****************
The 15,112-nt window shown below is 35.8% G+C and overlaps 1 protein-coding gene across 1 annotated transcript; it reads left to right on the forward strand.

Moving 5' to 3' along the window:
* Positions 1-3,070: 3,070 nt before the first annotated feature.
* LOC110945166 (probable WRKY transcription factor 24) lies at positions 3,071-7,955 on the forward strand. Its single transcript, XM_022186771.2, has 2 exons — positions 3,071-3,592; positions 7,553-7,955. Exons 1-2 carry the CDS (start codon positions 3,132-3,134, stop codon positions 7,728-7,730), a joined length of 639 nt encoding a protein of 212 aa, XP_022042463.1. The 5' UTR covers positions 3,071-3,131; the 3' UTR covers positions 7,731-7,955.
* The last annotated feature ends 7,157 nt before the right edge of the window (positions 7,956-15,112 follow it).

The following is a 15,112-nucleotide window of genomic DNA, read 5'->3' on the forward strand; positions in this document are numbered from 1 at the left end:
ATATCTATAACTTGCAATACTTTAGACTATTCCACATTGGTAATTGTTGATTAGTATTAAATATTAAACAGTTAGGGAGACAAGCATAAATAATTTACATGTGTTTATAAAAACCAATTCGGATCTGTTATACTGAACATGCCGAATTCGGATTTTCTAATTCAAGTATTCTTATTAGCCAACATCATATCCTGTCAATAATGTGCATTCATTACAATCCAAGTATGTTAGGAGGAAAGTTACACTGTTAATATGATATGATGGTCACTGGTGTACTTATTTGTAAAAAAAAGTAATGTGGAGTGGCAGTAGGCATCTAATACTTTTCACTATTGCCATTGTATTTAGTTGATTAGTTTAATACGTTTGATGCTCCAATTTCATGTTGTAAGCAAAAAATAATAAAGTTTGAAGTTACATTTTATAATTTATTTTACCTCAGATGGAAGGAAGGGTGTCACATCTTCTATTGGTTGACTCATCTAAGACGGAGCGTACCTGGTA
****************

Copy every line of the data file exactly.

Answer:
The 15,112-nt window shown below is 35.8% G+C and overlaps 1 protein-coding gene across 1 annotated transcript; it reads left to right on the forward strand.

Moving 5' to 3' along the window:
* Positions 1-3,070: 3,070 nt before the first annotated feature.
* LOC110945166 (probable WRKY transcription factor 24) lies at positions 3,071-7,955 on the forward strand. Its single transcript, XM_022186771.2, has 2 exons — positions 3,071-3,592; positions 7,553-7,955. Exons 1-2 carry the CDS (start codon positions 3,132-3,134, stop codon positions 7,728-7,730), a joined length of 639 nt encoding a protein of 212 aa, XP_022042463.1. The 5' UTR covers positions 3,071-3,131; the 3' UTR covers positions 7,731-7,955.
* The last annotated feature ends 7,157 nt before the right edge of the window (positions 7,956-15,112 follow it).

The following is a 15,112-nucleotide window of genomic DNA, read 5'->3' on the forward strand; positions in this document are numbered from 1 at the left end:
ATATCTATAACTTGCAATACTTTAGACTATTCCACATTGGTAATTGTTGATTAGTATTAAATATTAAACAGTTAGGGAGACAAGCATAAATAATTTACATGTGTTTATAAAAACCAATTCGGATCTGTTATACTGAACATGCCGAATTCGGATTTTCTAATTCAAGTATTCTTATTAGCCAACATCATATCCTGTCAATAATGTGCATTCATTACAATCCAAGTATGTTAGGAGGAAAGTTACACTGTTAATATGATATGATGGTCACTGGTGTACTTATTTGTAAAAAAAAGTAATGTGGAGTGGCAGTAGGCATCTAATACTTTTCACTATTGCCATTGTATTTAGTTGATTAGTTTAATACGTTTGATGCTCCAATTTCATGTTGTAAGCAAAAAATAATAAAGTTTGAAGTTACATTTTATAATTTATTTTACCTCAGATGGAAGGAAGGGTGTCACATCTTCTATTGGTTGACTCATCTAAGACGGAGCGTACCTGGTA